Quote of the Day
When a friend is in trouble, don't annoy him by asking if there is anything you can do. Think up something appropriate and do it.
Tuesday's trading action was a continuation of Monday as well as most of last week...selling dominated the activity throughout the entire session as the US debt bill was signed, sealed and delivered. The ending of the debt debacle had no positive impact on the markets except for a very short period of time on Sunday night when the markets just opened for the week. The way the markets have traded post debt deal suggest strongly to me that the majority of the selling last week was more to do with the faltering global economy rather than uncertainty over the US politicians doing a deal. If last week's selling was mostly debt related (which many thought) the relief rally would have lasted a lot longer than a couple of hours and likely both equities and commodities would still be rising. Since they are not the market is telling us it was really focused on the economy all of the time with the debt talks just detracting attention a bit.
Oil prices are now down for the third day in a row or the longest stretch of down days since back in May also suggesting that the bears are starting to retake control of the market and buying dips is not the mode to be in. Rather we seem to be approaching a sell any rally mode based on trading activity this week so far. Oil is technically weak, fundamentally weak and it has no support from the external markets as they are all weak and suggesting that the global economy will slow even further. For oil the single biggest headwind is the global slowdown in manufacturing. This is an energy intensive sector and will likely result in a slowing of global oil demand growth and thus a consistent restocking of global inventories. Unfortunately there is nothing encouraging in the macroeconomic data front that suggests the slowing is more representative of the past and better or more accelerated growth is coming.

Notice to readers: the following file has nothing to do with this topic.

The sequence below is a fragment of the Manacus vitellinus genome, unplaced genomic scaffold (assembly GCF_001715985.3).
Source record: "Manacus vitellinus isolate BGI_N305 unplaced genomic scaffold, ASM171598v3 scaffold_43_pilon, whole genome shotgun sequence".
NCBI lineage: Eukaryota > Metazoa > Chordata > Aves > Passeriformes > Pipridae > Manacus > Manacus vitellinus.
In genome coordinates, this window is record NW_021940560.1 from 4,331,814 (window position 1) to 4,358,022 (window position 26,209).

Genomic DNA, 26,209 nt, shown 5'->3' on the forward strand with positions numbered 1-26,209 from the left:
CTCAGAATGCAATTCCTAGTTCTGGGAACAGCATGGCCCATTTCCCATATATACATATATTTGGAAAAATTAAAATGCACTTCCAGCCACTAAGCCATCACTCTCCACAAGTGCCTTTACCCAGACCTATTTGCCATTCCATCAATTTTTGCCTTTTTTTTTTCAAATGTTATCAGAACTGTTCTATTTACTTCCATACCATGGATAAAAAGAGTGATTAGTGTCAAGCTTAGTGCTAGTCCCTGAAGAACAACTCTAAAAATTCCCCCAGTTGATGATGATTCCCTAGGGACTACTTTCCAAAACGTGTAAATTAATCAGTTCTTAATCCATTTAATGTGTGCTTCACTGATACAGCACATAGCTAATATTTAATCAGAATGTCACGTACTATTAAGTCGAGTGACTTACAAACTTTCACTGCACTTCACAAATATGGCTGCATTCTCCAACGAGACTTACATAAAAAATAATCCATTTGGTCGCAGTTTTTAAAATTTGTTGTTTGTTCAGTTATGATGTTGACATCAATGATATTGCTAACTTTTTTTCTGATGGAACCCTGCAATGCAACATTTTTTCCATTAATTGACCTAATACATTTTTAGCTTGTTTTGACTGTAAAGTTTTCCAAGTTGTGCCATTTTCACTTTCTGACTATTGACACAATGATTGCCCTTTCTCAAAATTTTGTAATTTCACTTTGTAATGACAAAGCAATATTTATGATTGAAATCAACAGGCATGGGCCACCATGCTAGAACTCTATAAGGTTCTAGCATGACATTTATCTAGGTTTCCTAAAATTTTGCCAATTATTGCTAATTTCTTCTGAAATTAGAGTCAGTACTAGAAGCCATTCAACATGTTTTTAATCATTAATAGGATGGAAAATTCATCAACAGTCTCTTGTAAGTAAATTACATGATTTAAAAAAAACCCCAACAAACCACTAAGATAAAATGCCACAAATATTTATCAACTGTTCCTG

From a technical perspective WTI closed below the $94/bbl support level and now has a clear path to test the June lows of $90/bbl barring something bullish in the short term. As shown in the following chart of the Sep Nymex WTI contract the market has been pretty much in a downtrend since peaking back in late April with a more clearly defined downward move coming into play since about early May. At the moment unless oil gets some support from the economic data or the fundamentals I would say the probability of oil heading down to the $90/bbl level is gaining momentum.